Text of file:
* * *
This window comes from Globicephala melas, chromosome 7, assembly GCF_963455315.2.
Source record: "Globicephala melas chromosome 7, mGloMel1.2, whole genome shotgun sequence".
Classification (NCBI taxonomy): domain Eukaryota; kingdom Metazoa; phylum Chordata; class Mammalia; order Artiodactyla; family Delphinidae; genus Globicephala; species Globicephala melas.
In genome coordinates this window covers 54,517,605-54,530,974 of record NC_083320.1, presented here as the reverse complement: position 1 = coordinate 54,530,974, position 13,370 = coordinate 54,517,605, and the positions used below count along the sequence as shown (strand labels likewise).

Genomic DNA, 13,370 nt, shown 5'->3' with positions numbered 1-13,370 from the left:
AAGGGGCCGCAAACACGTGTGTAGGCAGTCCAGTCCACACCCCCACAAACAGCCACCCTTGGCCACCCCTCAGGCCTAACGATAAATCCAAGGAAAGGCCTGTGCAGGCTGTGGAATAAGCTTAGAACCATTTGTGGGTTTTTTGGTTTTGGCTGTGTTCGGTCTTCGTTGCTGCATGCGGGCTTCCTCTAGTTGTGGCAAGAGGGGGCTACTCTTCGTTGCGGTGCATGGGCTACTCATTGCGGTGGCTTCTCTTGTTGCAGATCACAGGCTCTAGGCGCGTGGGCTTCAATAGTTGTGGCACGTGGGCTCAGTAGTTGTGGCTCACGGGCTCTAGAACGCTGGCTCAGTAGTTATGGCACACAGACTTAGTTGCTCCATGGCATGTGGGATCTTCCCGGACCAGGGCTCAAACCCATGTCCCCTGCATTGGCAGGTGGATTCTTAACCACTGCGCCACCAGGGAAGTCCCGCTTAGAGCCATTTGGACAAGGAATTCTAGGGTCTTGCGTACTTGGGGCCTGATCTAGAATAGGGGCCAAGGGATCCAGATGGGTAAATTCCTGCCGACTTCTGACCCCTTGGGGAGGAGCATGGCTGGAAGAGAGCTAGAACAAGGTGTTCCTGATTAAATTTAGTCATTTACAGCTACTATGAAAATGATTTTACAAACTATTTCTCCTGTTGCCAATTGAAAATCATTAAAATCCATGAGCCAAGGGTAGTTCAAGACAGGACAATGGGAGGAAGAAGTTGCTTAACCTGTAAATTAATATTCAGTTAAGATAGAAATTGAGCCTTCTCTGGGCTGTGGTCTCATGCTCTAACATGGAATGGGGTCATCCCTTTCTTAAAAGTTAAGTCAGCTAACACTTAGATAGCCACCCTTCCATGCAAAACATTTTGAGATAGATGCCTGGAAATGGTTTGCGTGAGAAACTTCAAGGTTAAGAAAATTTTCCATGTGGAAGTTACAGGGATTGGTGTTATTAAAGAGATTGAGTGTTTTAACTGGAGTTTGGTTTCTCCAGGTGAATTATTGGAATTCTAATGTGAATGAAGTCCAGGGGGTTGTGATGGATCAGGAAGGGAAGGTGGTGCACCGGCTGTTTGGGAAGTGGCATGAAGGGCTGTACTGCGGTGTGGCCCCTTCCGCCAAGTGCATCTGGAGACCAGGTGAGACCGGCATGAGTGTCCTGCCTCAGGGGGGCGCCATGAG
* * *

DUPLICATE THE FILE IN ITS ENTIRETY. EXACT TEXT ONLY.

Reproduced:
This window comes from Globicephala melas, chromosome 7, assembly GCF_963455315.2.
Source record: "Globicephala melas chromosome 7, mGloMel1.2, whole genome shotgun sequence".
Classification (NCBI taxonomy): domain Eukaryota; kingdom Metazoa; phylum Chordata; class Mammalia; order Artiodactyla; family Delphinidae; genus Globicephala; species Globicephala melas.
In genome coordinates this window covers 54,517,605-54,530,974 of record NC_083320.1, presented here as the reverse complement: position 1 = coordinate 54,530,974, position 13,370 = coordinate 54,517,605, and the positions used below count along the sequence as shown (strand labels likewise).

Genomic DNA, 13,370 nt, shown 5'->3' with positions numbered 1-13,370 from the left:
AAGGGGCCGCAAACACGTGTGTAGGCAGTCCAGTCCACACCCCCACAAACAGCCACCCTTGGCCACCCCTCAGGCCTAACGATAAATCCAAGGAAAGGCCTGTGCAGGCTGTGGAATAAGCTTAGAACCATTTGTGGGTTTTTTGGTTTTGGCTGTGTTCGGTCTTCGTTGCTGCATGCGGGCTTCCTCTAGTTGTGGCAAGAGGGGGCTACTCTTCGTTGCGGTGCATGGGCTACTCATTGCGGTGGCTTCTCTTGTTGCAGATCACAGGCTCTAGGCGCGTGGGCTTCAATAGTTGTGGCACGTGGGCTCAGTAGTTGTGGCTCACGGGCTCTAGAACGCTGGCTCAGTAGTTATGGCACACAGACTTAGTTGCTCCATGGCATGTGGGATCTTCCCGGACCAGGGCTCAAACCCATGTCCCCTGCATTGGCAGGTGGATTCTTAACCACTGCGCCACCAGGGAAGTCCCGCTTAGAGCCATTTGGACAAGGAATTCTAGGGTCTTGCGTACTTGGGGCCTGATCTAGAATAGGGGCCAAGGGATCCAGATGGGTAAATTCCTGCCGACTTCTGACCCCTTGGGGAGGAGCATGGCTGGAAGAGAGCTAGAACAAGGTGTTCCTGATTAAATTTAGTCATTTACAGCTACTATGAAAATGATTTTACAAACTATTTCTCCTGTTGCCAATTGAAAATCATTAAAATCCATGAGCCAAGGGTAGTTCAAGACAGGACAATGGGAGGAAGAAGTTGCTTAACCTGTAAATTAATATTCAGTTAAGATAGAAATTGAGCCTTCTCTGGGCTGTGGTCTCATGCTCTAACATGGAATGGGGTCATCCCTTTCTTAAAAGTTAAGTCAGCTAACACTTAGATAGCCACCCTTCCATGCAAAACATTTTGAGATAGATGCCTGGAAATGGTTTGCGTGAGAAACTTCAAGGTTAAGAAAATTTTCCATGTGGAAGTTACAGGGATTGGTGTTATTAAAGAGATTGAGTGTTTTAACTGGAGTTTGGTTTCTCCAGGTGAATTATTGGAATTCTAATGTGAATGAAGTCCAGGGGGTTGTGATGGATCAGGAAGGGAAGGTGGTGCACCGGCTGTTTGGGAAGTGGCATGAAGGGCTGTACTGCGGTGTGGCCCCTTCCGCCAAGTGCATCTGGAGACCAGGTGAGACCGGCATGAGTGTCCTGCCTCAGGGGGGCGCCATGAG